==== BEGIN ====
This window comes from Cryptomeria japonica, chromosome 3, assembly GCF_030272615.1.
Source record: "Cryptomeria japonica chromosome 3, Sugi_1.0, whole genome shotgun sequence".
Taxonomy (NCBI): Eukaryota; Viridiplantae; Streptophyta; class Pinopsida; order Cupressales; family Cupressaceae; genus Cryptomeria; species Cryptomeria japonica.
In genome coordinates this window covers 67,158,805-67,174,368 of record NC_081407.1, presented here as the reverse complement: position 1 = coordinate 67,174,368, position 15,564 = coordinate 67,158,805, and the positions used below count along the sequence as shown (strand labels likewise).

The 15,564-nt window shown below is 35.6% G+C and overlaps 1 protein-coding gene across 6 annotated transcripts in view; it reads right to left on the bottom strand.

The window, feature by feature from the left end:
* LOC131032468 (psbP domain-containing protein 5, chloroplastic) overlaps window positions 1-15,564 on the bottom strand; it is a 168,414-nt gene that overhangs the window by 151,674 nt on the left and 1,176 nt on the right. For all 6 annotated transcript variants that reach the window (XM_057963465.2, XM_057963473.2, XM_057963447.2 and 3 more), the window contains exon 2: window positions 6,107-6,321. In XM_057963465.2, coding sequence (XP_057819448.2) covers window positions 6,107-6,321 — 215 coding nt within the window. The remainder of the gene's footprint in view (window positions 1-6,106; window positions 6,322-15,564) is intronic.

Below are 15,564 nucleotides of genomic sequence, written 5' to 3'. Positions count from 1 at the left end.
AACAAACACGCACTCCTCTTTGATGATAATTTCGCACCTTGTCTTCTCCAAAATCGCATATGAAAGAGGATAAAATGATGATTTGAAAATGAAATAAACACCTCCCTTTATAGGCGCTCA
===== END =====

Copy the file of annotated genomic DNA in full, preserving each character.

This window comes from Cryptomeria japonica, chromosome 3, assembly GCF_030272615.1.
Source record: "Cryptomeria japonica chromosome 3, Sugi_1.0, whole genome shotgun sequence".
Taxonomy (NCBI): Eukaryota; Viridiplantae; Streptophyta; class Pinopsida; order Cupressales; family Cupressaceae; genus Cryptomeria; species Cryptomeria japonica.
In genome coordinates this window covers 67,158,805-67,174,368 of record NC_081407.1, presented here as the reverse complement: position 1 = coordinate 67,174,368, position 15,564 = coordinate 67,158,805, and the positions used below count along the sequence as shown (strand labels likewise).

The 15,564-nt window shown below is 35.6% G+C and overlaps 1 protein-coding gene across 6 annotated transcripts in view; it reads right to left on the bottom strand.

The window, feature by feature from the left end:
* LOC131032468 (psbP domain-containing protein 5, chloroplastic) overlaps window positions 1-15,564 on the bottom strand; it is a 168,414-nt gene that overhangs the window by 151,674 nt on the left and 1,176 nt on the right. For all 6 annotated transcript variants that reach the window (XM_057963465.2, XM_057963473.2, XM_057963447.2 and 3 more), the window contains exon 2: window positions 6,107-6,321. In XM_057963465.2, coding sequence (XP_057819448.2) covers window positions 6,107-6,321 — 215 coding nt within the window. The remainder of the gene's footprint in view (window positions 1-6,106; window positions 6,322-15,564) is intronic.

Below are 15,564 nucleotides of genomic sequence, written 5' to 3'. Positions count from 1 at the left end.
AACAAACACGCACTCCTCTTTGATGATAATTTCGCACCTTGTCTTCTCCAAAATCGCATATGAAAGAGGATAAAATGATGATTTGAAAATGAAATAAACACCTCCCTTTATAGGCGCTCA